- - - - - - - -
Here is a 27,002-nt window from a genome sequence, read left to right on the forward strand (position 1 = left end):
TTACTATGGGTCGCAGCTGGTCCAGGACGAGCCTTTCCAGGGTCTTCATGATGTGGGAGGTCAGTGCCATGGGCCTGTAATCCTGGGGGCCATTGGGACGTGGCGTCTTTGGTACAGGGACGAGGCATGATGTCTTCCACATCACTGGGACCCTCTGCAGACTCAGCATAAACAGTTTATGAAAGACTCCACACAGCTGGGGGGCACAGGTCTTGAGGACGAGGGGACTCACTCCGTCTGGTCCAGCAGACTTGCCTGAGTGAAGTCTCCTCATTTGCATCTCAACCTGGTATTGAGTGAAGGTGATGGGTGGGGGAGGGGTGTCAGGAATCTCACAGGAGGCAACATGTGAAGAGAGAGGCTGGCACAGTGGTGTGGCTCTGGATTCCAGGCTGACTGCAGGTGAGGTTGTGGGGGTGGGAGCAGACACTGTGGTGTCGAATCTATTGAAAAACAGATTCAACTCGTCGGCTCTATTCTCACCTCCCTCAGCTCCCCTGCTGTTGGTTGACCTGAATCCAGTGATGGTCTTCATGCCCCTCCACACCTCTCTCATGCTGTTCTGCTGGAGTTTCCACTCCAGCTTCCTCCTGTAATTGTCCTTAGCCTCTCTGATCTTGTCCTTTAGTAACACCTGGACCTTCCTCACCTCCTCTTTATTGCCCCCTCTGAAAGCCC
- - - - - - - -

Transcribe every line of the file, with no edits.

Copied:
Here is a 27,002-nt window from a genome sequence, read left to right on the forward strand (position 1 = left end):
TTACTATGGGTCGCAGCTGGTCCAGGACGAGCCTTTCCAGGGTCTTCATGATGTGGGAGGTCAGTGCCATGGGCCTGTAATCCTGGGGGCCATTGGGACGTGGCGTCTTTGGTACAGGGACGAGGCATGATGTCTTCCACATCACTGGGACCCTCTGCAGACTCAGCATAAACAGTTTATGAAAGACTCCACACAGCTGGGGGGCACAGGTCTTGAGGACGAGGGGACTCACTCCGTCTGGTCCAGCAGACTTGCCTGAGTGAAGTCTCCTCATTTGCATCTCAACCTGGTATTGAGTGAAGGTGATGGGTGGGGGAGGGGTGTCAGGAATCTCACAGGAGGCAACATGTGAAGAGAGAGGCTGGCACAGTGGTGTGGCTCTGGATTCCAGGCTGACTGCAGGTGAGGTTGTGGGGGTGGGAGCAGACACTGTGGTGTCGAATCTATTGAAAAACAGATTCAACTCGTCGGCTCTATTCTCACCTCCCTCAGCTCCCCTGCTGTTGGTTGACCTGAATCCAGTGATGGTCTTCATGCCCCTCCACACCTCTCTCATGCTGTTCTGCTGGAGTTTCCACTCCAGCTTCCTCCTGTAATTGTCCTTAGCCTCTCTGATCTTGTCCTTTAGTAACACCTGGACCTTCCTCACCTCCTCTTTATTGCCCCCTCTGAAAGCCC